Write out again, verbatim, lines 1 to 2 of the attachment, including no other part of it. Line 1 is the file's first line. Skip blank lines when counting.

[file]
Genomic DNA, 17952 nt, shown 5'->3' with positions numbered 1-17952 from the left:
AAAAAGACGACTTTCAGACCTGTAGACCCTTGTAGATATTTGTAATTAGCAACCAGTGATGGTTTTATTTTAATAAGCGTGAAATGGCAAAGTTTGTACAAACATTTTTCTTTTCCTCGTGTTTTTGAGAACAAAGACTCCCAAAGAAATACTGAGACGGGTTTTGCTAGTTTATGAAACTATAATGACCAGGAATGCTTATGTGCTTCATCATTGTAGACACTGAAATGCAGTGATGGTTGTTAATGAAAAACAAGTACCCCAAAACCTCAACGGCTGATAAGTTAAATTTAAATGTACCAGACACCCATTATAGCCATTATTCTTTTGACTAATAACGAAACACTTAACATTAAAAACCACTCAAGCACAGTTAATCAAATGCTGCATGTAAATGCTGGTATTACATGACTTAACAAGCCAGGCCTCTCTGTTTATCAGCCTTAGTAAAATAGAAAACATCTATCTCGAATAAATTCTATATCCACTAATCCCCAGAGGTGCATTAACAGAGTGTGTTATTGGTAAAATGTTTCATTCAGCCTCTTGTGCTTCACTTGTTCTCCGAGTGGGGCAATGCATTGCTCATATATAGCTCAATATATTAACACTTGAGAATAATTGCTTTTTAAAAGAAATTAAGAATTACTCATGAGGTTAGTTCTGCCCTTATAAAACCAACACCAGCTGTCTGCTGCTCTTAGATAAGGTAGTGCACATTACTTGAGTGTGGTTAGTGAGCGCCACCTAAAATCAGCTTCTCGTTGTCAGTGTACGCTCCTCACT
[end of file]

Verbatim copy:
Genomic DNA, 17952 nt, shown 5'->3' with positions numbered 1-17952 from the left:
AAAAAGACGACTTTCAGACCTGTAGACCCTTGTAGATATTTGTAATTAGCAACCAGTGATGGTTTTATTTTAATAAGCGTGAAATGGCAAAGTTTGTACAAACATTTTTCTTTTCCTCGTGTTTTTGAGAACAAAGACTCCCAAAGAAATACTGAGACGGGTTTTGCTAGTTTATGAAACTATAATGACCAGGAATGCTTATGTGCTTCATCATTGTAGACACTGAAATGCAGTGATGGTTGTTAATGAAAAACAAGTACCCCAAAACCTCAACGGCTGATAAGTTAAATTTAAATGTACCAGACACCCATTATAGCCATTATTCTTTTGACTAATAACGAAACACTTAACATTAAAAACCACTCAAGCACAGTTAATCAAATGCTGCATGTAAATGCTGGTATTACATGACTTAACAAGCCAGGCCTCTCTGTTTATCAGCCTTAGTAAAATAGAAAACATCTATCTCGAATAAATTCTATATCCACTAATCCCCAGAGGTGCATTAACAGAGTGTGTTATTGGTAAAATGTTTCATTCAGCCTCTTGTGCTTCACTTGTTCTCCGAGTGGGGCAATGCATTGCTCATATATAGCTCAATATATTAACACTTGAGAATAATTGCTTTTTAAAAGAAATTAAGAATTACTCATGAGGTTAGTTCTGCCCTTATAAAACCAACACCAGCTGTCTGCTGCTCTTAGATAAGGTAGTGCACATTACTTGAGTGTGGTTAGTGAGCGCCACCTAAAATCAGCTTCTCGTTGTCAGTGTACGCTCCTCACT